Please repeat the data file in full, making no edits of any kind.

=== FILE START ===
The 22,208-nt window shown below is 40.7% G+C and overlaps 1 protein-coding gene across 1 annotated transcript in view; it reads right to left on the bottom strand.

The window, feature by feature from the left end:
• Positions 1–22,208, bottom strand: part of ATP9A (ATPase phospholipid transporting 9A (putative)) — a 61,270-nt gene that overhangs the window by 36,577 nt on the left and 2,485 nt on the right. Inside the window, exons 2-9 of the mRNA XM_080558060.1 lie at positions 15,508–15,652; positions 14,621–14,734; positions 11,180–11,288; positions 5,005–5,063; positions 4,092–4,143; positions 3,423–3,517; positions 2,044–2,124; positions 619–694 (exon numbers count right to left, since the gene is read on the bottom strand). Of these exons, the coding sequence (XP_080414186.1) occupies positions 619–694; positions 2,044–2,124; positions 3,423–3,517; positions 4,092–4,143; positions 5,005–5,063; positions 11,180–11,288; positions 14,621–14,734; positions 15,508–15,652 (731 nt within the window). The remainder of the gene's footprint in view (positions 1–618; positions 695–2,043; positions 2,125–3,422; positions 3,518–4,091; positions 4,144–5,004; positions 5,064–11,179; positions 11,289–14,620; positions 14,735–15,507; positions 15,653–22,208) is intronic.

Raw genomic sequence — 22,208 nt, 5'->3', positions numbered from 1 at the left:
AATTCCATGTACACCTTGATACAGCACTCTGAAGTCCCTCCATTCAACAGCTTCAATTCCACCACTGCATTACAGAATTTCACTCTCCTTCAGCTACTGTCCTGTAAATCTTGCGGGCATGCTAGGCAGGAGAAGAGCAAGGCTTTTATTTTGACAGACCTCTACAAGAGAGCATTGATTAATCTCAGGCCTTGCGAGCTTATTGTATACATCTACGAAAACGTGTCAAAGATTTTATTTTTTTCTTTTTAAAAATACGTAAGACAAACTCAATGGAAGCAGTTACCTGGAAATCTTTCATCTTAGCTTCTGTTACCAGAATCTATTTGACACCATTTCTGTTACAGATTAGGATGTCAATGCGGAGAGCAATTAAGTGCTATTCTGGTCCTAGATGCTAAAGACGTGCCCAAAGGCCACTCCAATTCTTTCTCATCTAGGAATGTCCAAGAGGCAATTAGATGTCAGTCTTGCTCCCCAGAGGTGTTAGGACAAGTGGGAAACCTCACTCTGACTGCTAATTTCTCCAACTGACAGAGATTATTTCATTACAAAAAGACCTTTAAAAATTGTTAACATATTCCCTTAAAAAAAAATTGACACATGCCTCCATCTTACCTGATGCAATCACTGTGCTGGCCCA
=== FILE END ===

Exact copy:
The 22,208-nt window shown below is 40.7% G+C and overlaps 1 protein-coding gene across 1 annotated transcript in view; it reads right to left on the bottom strand.

The window, feature by feature from the left end:
• Positions 1–22,208, bottom strand: part of ATP9A (ATPase phospholipid transporting 9A (putative)) — a 61,270-nt gene that overhangs the window by 36,577 nt on the left and 2,485 nt on the right. Inside the window, exons 2-9 of the mRNA XM_080558060.1 lie at positions 15,508–15,652; positions 14,621–14,734; positions 11,180–11,288; positions 5,005–5,063; positions 4,092–4,143; positions 3,423–3,517; positions 2,044–2,124; positions 619–694 (exon numbers count right to left, since the gene is read on the bottom strand). Of these exons, the coding sequence (XP_080414186.1) occupies positions 619–694; positions 2,044–2,124; positions 3,423–3,517; positions 4,092–4,143; positions 5,005–5,063; positions 11,180–11,288; positions 14,621–14,734; positions 15,508–15,652 (731 nt within the window). The remainder of the gene's footprint in view (positions 1–618; positions 695–2,043; positions 2,125–3,422; positions 3,518–4,091; positions 4,144–5,004; positions 5,064–11,179; positions 11,289–14,620; positions 14,735–15,507; positions 15,653–22,208) is intronic.

Raw genomic sequence — 22,208 nt, 5'->3', positions numbered from 1 at the left:
AATTCCATGTACACCTTGATACAGCACTCTGAAGTCCCTCCATTCAACAGCTTCAATTCCACCACTGCATTACAGAATTTCACTCTCCTTCAGCTACTGTCCTGTAAATCTTGCGGGCATGCTAGGCAGGAGAAGAGCAAGGCTTTTATTTTGACAGACCTCTACAAGAGAGCATTGATTAATCTCAGGCCTTGCGAGCTTATTGTATACATCTACGAAAACGTGTCAAAGATTTTATTTTTTTCTTTTTAAAAATACGTAAGACAAACTCAATGGAAGCAGTTACCTGGAAATCTTTCATCTTAGCTTCTGTTACCAGAATCTATTTGACACCATTTCTGTTACAGATTAGGATGTCAATGCGGAGAGCAATTAAGTGCTATTCTGGTCCTAGATGCTAAAGACGTGCCCAAAGGCCACTCCAATTCTTTCTCATCTAGGAATGTCCAAGAGGCAATTAGATGTCAGTCTTGCTCCCCAGAGGTGTTAGGACAAGTGGGAAACCTCACTCTGACTGCTAATTTCTCCAACTGACAGAGATTATTTCATTACAAAAAGACCTTTAAAAATTGTTAACATATTCCCTTAAAAAAAAATTGACACATGCCTCCATCTTACCTGATGCAATCACTGTGCTGGCCCA